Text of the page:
NEW YORK (AP) — Donald Trump’s election as president was a wake-up call — not just for the political establishment, but also for the company synonymous with him, his wealth and his fame, a top executive testified Tuesday.
Suddenly, with the boss heading to the White House in 2017, the Trump Organization found itself scrambling to scrub some pay practices and financial arrangements now at issue at the company’s criminal tax fraud trial in New York, senior vice president and controller Jeffrey McConney told jurors.
The Trump Organization changed its ways in 2017 or 2018 after bringing in a Washington lawyer to audit its tax practices following Trump’s election, McConney said in his second day on the witness stand before testing positive for COVID-19, a development that abruptly suspended the trial until Monday.
The company, which for years lavished perks on some top executives, now stands accused of helping them avoid income taxes on those extras, including a Manhattan apartment and luxury cars. McConney, who coughed at times during his testimony, told jurors he fudged company pay records to reduce longtime company finance chief Allen Weisselberg’s income tax bill.
After the audit, “I was instructed at certain points to do things differently,” McConney said.
The tax fraud case is the only criminal trial that has arisen from the Manhattan district attorney’s three-year investigation of the former president.
It is one of three active cases involving Trump or the company in New York courts. They are also defendants in a fraud lawsuit filed by the state’s attorney general and a lawsuit brought by protesters who say they were roughed up by Trump’s security guards.
Trump was elected president in November 2016 and took office in January 2017, inviting fresh scrutiny of the Trump Organization, a privately held entity through which he and his family manage its golf courses, luxury towers and other investments.
After Trump’s election, McConney said, the Trump Organization asked tax lawyer Sheri Dillon to conduct an investigation of the tax practices at its various entities. Dillon, who consulted for the company on various tax matters over the years, wrote a lengthy memo detailing her findings, prosecutor Joshua Steinglass said.
McConney said he never saw the memo, and company lawyers cut off further discussion with a sustained objection, citing attorney-client privilege. Nevertheless, McConney said, the company changed its tax and pay practices soon after the audit.
“When Donald Trump was elected president in 2016, these companies finally had to clean up these fraudulent tax practices,” prosecutor Susan Hoffinger said, previewing McConney’s testimony in her opening statement Monday.
Weisselberg has pleaded guilty to taking $1.7 million in off-the-books compensation and agreed to testify as a prosecution witness at the trial, likely next week, in exchange for a five-month jail sentence.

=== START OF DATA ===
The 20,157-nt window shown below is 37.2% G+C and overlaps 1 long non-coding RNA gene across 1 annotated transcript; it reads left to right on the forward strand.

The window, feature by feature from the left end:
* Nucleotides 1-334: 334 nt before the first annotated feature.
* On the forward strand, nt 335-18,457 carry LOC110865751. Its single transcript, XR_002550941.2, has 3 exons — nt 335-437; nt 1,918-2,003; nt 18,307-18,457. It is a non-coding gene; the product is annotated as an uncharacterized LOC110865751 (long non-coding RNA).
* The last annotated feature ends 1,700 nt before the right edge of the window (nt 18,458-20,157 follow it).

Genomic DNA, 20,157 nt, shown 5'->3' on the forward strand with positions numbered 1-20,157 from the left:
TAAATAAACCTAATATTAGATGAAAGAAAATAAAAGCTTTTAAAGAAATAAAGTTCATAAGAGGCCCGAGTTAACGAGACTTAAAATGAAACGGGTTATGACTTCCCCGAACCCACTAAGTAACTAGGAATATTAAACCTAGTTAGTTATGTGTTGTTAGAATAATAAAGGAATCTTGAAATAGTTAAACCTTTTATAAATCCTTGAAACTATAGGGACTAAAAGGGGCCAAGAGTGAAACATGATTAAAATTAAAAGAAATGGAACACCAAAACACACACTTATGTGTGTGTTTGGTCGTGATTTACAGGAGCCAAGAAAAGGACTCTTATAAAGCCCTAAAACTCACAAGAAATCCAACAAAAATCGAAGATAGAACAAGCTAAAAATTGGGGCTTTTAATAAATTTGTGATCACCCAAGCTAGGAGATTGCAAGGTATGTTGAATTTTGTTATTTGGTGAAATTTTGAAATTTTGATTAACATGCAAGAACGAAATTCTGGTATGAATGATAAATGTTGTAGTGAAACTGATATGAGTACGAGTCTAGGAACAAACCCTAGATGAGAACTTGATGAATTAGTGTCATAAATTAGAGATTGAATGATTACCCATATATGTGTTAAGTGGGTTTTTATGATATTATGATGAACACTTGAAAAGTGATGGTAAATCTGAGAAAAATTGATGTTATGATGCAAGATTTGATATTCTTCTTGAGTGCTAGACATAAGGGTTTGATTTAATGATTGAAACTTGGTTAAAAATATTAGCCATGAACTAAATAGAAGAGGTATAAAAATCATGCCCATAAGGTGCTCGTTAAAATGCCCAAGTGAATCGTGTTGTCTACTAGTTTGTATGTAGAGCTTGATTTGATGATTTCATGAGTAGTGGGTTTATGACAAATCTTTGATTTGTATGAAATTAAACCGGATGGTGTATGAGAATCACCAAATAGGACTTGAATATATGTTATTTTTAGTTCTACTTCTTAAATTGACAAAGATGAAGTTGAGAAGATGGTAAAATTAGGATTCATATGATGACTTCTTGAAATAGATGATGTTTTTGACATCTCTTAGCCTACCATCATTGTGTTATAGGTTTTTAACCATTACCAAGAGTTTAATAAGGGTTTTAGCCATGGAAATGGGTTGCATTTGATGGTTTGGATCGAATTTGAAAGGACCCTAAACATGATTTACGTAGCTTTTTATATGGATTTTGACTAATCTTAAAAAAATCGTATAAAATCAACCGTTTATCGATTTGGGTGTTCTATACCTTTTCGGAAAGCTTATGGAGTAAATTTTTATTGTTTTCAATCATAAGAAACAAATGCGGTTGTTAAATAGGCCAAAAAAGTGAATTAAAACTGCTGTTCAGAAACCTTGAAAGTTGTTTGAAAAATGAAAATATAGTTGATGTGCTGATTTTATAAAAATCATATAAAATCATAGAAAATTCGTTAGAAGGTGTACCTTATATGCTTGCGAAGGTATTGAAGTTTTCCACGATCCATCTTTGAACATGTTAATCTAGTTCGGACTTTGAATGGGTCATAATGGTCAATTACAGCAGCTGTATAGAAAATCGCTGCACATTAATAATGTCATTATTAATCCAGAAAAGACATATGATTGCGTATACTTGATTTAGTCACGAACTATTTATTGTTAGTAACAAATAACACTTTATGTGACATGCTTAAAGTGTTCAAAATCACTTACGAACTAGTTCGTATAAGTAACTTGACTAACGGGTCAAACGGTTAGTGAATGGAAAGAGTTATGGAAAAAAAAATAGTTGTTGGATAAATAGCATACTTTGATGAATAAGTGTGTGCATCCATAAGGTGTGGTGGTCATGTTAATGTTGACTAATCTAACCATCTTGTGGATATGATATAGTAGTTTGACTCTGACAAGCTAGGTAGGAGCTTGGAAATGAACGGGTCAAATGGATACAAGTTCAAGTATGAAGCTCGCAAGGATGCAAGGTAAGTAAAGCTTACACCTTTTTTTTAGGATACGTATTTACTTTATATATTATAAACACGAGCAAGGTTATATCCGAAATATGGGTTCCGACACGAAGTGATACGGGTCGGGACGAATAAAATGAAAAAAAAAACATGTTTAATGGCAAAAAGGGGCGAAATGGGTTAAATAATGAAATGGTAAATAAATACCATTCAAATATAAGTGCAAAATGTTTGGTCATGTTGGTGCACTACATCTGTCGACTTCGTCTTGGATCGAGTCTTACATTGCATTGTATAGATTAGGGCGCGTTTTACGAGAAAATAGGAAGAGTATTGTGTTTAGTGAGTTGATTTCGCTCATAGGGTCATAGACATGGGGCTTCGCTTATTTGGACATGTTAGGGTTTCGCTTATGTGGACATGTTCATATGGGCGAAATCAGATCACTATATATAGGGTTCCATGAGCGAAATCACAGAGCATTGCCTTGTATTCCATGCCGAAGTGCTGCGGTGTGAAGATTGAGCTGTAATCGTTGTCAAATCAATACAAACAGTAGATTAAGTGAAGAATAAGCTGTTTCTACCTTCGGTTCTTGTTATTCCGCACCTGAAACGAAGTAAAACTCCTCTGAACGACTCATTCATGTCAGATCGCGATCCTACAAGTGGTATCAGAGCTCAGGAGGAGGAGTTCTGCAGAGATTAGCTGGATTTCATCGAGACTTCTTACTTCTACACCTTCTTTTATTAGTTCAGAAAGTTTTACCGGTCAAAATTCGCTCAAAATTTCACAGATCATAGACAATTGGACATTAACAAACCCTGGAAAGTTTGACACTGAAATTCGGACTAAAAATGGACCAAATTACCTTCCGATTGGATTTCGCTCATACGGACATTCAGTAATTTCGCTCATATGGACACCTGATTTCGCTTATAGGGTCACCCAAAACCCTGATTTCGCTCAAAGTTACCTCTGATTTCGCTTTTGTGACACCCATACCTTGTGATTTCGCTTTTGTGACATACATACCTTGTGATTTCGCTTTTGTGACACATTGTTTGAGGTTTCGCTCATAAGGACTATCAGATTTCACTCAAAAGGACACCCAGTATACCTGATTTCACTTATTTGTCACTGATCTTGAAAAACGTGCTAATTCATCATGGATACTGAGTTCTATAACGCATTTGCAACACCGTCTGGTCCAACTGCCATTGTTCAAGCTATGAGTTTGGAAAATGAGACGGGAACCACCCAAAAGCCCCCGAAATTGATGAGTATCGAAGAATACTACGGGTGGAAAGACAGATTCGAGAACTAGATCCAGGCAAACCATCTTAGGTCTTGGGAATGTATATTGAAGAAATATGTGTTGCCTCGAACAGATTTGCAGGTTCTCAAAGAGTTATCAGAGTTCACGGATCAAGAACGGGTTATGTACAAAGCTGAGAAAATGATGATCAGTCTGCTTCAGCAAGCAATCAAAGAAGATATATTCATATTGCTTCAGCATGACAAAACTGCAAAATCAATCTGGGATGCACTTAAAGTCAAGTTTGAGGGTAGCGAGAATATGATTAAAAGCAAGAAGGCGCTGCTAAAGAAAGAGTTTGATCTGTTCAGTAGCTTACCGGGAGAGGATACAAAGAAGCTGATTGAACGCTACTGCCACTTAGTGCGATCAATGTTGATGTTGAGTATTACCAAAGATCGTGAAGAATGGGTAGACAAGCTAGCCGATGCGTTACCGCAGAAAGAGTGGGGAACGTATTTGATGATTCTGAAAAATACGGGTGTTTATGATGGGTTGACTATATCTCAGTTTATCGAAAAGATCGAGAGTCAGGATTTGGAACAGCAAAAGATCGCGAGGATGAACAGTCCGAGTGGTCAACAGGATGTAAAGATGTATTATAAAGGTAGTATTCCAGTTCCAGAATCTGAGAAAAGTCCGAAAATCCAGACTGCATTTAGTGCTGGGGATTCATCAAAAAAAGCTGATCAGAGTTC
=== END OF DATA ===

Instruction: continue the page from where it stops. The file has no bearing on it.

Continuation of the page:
The company paid for a Manhattan apartment and Mercedes-Benz cars for Weisselberg and his wife, as well as parking spots, utilities and furnishings, with one receipt noting the order was, “VIP FOR TRUMP.” Weisselberg’s son and another Trump Organization executive also received off-the-books compensation, prosecutors said.
Neither Trump nor any of his children who have worked as Trump Organization executives are charged or accused of wrongdoing.
McConney, who was granted immunity to testify last year before a grand jury and again to testify at the criminal trial, said that Trump was the Trump Organization’s ultimate decision-maker prior to his election.
Trump signed off on Weisselberg’s salary and bonuses, signed a lease for the Manhattan apartment the Trump Organization rented for Weisselberg and his wife, and personally paid the tuition for Weisselberg’s grandchildren to attend the prestigious Columbia Grammar and Preparatory School.
“He was the boss,” McConney said.
Some checks and documents bearing Trump’s distinct signature were shown in court, along with pay statements and other documents detailing some of the company’s since-altered compensation practices.
Steinglass projected receipts onto a large screen across from the jury box detailing how much the company was paying for Weisselberg’s perks — at one point, $6,500 per month for apartment rent, $286.95 for cable TV, and thousands of dollars in cash for him to hand out as tips at Christmastime.
Jurors were also shown documents illustrating how McConney changed Weisselberg’s pay records, trimming his salary and bonus by more than $195,000 in one year to reflect the amount the company and Trump had spent on rent and tuition.
McConney said Weisselberg instructed him to make the changes because he was “appreciative that the president was paying these bills on his behalf and he believed that his compensation should be reduced.”
But the fuzzy math wasn’t just out of the kindness of Weisselberg’s heart; it allowed Weisselberg to “essentially to pay his rent with pre-tax dollars … the same with the tuition for his grandchildren … his utilities … his car,” Steinglass said.
After Trump became president, his two eldest sons, Donald Trump Jr. and Eric Trump, took over day-to-day control of the company. Donald Trump Jr. signed a tuition check for Weisselberg’s grandchildren in January 2017, Steinglass said.
As for Trump’s current status with the company, McConney said he wasn’t sure.
“I haven’t dealt with him since he’s come out of office, so I don’t know what he does for the company now,” McConney said.
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